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Donald Trump spent the weekend in the south of France, waffling on where he stands on the trade war he started with China. On Monday morning, he appeared to change his position yet again.
Trump was in Biarritz for the Group of 7 summit, a meeting of the leaders of the world’s wealthiest countries. During the weekend, Trump first said he regretted the trade war, then denied he had any second thoughts about imposing tariffs, before threatening even greater tariffs on China.
On Monday morning, Trump appeared to flip his position again, calling Chinese President Xi Jinping a “great leader,” and claiming that Beijing was ready to restart talks to resolve the trade war.
“We were called and we’re going to start very shortly to negotiate,” Trump said on Monday. “We’ll see what happens, but I think we’re going to make a deal.”
He followed this comment with a tweet saying he had “great respect” for Xi and his representatives, after Reuters reported Chinese officials saying they want a “calm” resolution to the trade war..
But Trump didn’t just spend his time in the south of France sending out confusing messages about China, he also had a lot to say about Russia, Iran, the U.K., Japan and about how great his golf club would be at hosting next year’s summit. Here's what you need to know about Trump's very confusing weekend in Biarritz.
Trump can’t make his mind up on China
Days before the G7 Summit began, Washington and Beijing traded a fresh round of retaliatory tariffs, and Trump added a new threat: that he might force U.S. businesses to stop doing business with China completely.
When asked in Biarritz on Sunday if he regretted the escalating trade war, Trump appeared to permit a rare moment of self-reflection. “Yeah, for sure,” he told reporters. “I have second thoughts about everything.”
But, when the media reported those comments, the White House claimed he had been “greatly misinterpreted” and that Trump only responded “in the affirmative — because he regrets not raising the tariffs higher.”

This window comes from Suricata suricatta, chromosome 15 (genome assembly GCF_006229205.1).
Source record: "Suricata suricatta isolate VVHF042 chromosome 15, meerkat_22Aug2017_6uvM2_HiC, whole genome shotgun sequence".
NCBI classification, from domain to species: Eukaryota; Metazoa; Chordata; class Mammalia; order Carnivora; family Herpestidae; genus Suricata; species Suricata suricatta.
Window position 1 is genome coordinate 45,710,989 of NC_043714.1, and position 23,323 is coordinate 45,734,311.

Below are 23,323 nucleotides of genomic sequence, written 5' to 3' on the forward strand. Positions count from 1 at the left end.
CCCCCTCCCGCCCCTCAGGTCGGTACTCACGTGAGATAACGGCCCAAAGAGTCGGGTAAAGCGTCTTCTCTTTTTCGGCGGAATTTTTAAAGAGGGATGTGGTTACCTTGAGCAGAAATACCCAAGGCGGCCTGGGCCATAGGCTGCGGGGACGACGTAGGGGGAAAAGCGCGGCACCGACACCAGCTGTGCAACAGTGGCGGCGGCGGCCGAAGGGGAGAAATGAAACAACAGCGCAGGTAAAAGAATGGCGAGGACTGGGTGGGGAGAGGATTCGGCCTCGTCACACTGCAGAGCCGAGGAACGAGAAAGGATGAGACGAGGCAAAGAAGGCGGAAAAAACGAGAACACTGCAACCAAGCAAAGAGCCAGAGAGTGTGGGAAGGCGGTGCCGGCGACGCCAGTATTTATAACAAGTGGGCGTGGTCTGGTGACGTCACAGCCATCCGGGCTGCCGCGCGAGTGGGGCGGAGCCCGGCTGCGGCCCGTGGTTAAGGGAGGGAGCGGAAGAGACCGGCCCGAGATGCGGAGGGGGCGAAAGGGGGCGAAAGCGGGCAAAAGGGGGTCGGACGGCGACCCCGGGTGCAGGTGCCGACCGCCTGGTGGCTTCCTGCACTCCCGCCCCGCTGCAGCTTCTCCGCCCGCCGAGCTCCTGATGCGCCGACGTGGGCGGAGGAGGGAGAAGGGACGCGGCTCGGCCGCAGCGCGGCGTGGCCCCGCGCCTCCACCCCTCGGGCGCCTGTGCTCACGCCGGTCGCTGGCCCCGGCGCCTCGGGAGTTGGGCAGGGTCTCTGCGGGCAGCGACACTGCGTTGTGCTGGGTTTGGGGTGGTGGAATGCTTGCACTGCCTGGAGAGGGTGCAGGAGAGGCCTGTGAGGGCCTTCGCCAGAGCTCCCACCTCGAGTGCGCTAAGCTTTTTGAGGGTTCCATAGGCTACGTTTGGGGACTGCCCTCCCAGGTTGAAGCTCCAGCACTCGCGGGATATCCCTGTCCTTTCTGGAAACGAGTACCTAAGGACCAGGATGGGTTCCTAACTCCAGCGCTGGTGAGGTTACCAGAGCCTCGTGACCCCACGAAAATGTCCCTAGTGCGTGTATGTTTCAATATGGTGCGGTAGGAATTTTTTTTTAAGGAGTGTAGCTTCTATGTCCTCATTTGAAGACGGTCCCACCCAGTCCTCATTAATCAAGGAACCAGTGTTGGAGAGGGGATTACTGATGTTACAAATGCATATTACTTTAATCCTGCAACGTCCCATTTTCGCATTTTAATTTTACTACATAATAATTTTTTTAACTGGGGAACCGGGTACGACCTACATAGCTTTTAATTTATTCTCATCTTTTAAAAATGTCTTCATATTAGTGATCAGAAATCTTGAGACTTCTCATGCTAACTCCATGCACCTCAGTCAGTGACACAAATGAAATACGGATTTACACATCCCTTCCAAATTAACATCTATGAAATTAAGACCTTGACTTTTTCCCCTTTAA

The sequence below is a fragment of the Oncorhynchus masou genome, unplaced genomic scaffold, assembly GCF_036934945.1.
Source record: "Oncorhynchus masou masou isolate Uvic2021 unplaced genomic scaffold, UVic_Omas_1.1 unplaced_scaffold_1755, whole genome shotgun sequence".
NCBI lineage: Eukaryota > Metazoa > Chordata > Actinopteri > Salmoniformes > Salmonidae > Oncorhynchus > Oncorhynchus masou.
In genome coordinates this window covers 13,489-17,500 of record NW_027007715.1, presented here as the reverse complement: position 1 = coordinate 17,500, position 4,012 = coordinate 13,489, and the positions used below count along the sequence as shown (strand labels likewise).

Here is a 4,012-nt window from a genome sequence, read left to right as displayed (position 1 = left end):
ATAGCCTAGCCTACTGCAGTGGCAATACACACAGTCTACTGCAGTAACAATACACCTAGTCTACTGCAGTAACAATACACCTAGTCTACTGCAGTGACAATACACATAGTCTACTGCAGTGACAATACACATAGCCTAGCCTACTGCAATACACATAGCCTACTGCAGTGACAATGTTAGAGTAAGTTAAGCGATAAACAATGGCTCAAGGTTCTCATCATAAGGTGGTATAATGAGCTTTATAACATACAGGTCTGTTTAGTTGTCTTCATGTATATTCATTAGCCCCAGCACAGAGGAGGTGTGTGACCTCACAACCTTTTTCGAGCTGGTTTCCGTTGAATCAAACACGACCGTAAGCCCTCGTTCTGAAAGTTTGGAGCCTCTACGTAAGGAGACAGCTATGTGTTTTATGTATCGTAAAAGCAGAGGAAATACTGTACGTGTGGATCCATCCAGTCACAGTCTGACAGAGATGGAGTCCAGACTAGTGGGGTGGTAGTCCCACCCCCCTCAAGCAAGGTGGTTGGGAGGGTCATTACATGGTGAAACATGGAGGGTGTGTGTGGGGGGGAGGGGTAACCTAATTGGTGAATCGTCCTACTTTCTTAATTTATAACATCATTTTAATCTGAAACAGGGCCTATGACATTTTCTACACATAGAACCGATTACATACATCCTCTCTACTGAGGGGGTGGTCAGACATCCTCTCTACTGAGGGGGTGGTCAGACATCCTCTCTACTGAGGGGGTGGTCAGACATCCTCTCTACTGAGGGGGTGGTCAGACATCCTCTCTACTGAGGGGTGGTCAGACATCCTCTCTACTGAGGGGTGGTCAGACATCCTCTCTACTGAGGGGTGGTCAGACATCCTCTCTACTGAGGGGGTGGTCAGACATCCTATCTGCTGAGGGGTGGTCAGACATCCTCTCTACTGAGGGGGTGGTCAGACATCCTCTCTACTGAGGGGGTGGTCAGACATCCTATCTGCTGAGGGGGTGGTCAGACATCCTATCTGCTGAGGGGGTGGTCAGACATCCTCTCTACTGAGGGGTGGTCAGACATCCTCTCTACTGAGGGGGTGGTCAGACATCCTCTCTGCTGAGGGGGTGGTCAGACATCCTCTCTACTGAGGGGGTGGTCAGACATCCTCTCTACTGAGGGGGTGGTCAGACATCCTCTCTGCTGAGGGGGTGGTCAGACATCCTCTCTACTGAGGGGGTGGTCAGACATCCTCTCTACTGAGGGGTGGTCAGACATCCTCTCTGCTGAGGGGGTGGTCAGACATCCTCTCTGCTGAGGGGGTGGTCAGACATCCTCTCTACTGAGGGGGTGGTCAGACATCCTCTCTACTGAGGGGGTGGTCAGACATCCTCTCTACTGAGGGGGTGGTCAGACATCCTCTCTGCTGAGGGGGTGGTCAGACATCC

Trump said Monday that after his comments earlier in the day — he didn’t specify which ones —his trade negotiators had received two “very good calls” from China. “This is the first time I’ve seen them where they really want to make a deal. And I think that’s a very positive step,” Trump added.
Trump really wants Putin back in the G7
During a leaders’ dinner in the seaside resort’s 19th-century lighthouse on Saturday night, there was a heated debate between Trump and pretty much everyone else over the prospect of allowing Russian to re-join the G7.
Russia was kicked out of the then-G8 in 2014 over its annexation of Crimea, and Trump has long advocated for Russian President Vladimir Putin to be included in these meetings. Once again he was met by a wall of opposition, according to diplomatic sources speaking to the Guardian.
While Trump did receive some support from Italy’s outgoing Giuseppe Conte, and Japan’s Shinzo Abe remained neutral, there was strong opposition to the proposal from the U.K.’s Boris Johnson, Germany’s Angela Merkel, Canada’s Justin Trudeau, EU council president Donald Tusk, and the French president, Emmanuel Macron.
“It became a bit tense, to say the least,” one European diplomat told the paper. “Most of the other leaders insisted on this being a family, a club, a community of liberal democracies and for that reason, they said you cannot allow President Putin – who does not represent that – back in.”